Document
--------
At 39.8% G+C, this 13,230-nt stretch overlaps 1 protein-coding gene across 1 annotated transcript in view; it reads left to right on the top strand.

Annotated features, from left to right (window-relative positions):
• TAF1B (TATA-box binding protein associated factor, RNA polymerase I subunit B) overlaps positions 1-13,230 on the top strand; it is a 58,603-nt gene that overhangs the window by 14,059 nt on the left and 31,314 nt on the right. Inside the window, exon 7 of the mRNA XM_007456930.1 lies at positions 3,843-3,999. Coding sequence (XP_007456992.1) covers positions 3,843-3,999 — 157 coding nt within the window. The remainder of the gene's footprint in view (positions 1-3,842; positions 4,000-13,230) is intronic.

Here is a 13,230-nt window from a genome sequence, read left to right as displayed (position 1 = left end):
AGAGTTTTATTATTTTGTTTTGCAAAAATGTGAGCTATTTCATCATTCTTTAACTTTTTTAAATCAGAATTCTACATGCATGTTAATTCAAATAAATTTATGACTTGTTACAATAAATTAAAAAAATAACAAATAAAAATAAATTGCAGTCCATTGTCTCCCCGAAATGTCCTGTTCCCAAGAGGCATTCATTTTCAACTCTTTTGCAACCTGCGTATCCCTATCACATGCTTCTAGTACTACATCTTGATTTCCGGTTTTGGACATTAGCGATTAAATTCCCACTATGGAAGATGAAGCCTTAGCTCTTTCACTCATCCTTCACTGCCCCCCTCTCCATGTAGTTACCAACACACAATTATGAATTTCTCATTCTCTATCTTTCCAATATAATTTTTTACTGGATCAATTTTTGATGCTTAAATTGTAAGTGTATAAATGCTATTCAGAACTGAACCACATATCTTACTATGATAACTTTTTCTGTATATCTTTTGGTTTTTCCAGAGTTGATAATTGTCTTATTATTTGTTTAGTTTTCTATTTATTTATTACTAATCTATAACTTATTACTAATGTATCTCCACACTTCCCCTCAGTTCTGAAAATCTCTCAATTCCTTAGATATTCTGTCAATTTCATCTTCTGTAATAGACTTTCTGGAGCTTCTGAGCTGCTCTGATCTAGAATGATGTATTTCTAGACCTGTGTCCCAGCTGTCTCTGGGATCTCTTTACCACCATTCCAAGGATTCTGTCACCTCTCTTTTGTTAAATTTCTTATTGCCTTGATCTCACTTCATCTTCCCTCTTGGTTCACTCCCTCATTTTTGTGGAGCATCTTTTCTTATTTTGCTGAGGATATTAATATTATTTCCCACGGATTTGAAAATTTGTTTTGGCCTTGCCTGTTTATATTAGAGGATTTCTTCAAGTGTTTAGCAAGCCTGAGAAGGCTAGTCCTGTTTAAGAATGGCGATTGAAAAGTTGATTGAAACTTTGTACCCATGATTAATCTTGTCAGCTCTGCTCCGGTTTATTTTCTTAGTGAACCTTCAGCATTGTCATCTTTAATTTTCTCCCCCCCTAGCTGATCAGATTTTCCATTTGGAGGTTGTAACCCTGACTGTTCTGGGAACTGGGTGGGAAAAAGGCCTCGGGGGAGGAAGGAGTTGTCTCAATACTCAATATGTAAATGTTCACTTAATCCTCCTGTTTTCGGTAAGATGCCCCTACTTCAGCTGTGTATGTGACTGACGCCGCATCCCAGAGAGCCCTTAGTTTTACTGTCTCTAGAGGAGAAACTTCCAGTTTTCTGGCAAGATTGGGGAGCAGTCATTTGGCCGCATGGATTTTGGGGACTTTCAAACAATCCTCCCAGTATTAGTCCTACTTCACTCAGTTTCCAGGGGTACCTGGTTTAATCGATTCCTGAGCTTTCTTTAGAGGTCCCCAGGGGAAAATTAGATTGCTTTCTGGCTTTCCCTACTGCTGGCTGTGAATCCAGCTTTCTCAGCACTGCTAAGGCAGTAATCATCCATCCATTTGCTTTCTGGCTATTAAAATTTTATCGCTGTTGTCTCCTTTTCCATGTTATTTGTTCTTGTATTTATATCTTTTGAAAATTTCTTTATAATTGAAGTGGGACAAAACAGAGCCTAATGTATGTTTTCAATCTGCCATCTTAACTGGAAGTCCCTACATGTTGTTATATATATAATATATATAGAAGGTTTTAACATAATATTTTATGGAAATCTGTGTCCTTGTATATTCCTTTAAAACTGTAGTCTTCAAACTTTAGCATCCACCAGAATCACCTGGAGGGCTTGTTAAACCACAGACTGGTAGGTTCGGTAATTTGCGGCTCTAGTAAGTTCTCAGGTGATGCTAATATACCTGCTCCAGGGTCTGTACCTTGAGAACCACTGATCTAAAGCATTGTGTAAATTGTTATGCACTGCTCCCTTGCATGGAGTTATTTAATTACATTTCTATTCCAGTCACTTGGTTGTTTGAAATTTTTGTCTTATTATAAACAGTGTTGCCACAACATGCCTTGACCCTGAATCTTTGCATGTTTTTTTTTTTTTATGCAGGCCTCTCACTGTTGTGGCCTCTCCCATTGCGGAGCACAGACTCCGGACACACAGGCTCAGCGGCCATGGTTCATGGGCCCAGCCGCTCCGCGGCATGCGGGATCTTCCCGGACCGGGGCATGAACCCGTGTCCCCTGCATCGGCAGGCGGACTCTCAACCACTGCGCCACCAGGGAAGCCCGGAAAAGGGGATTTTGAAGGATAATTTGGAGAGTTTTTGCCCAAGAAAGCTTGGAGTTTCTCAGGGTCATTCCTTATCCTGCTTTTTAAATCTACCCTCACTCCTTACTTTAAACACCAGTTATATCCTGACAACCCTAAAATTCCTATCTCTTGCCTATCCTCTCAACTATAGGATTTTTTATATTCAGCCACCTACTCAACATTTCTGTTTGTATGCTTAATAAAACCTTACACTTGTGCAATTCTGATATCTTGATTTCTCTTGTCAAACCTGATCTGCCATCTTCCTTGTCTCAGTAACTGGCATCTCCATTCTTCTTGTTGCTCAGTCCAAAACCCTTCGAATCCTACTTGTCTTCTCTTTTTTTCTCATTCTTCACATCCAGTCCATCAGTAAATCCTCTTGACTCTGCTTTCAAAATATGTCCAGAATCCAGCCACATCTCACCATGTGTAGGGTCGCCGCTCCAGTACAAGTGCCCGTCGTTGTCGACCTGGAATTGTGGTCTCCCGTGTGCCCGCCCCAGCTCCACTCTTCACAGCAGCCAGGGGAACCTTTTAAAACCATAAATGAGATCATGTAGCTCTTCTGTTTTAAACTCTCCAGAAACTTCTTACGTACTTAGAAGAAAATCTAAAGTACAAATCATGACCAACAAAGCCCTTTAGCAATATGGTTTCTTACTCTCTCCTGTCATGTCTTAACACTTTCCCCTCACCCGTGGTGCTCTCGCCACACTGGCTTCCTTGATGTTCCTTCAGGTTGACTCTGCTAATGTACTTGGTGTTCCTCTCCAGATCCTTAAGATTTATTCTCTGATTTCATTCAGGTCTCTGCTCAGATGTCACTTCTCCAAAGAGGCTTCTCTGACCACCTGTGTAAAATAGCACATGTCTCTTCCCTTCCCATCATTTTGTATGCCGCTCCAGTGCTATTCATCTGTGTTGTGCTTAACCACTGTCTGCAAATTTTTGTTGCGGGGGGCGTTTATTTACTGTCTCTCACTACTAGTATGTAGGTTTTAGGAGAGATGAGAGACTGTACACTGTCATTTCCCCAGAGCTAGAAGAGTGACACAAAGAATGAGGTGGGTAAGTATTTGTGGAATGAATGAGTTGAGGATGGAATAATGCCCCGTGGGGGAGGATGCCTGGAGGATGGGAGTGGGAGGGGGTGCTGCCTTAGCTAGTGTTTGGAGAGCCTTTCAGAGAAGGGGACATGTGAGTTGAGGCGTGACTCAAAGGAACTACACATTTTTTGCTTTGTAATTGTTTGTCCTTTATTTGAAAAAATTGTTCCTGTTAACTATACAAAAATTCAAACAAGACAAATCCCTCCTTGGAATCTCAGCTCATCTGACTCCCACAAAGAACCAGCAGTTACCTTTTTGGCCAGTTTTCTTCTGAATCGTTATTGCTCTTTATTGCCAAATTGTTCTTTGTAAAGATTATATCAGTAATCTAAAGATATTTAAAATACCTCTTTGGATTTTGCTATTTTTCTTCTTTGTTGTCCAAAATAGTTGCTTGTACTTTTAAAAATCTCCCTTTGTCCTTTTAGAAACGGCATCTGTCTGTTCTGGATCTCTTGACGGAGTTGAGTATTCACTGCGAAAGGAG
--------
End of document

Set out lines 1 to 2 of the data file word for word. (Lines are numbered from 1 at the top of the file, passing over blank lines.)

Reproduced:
At 39.8% G+C, this 13,230-nt stretch overlaps 1 protein-coding gene across 1 annotated transcript in view; it reads left to right on the top strand.

Annotated features, from left to right (window-relative positions):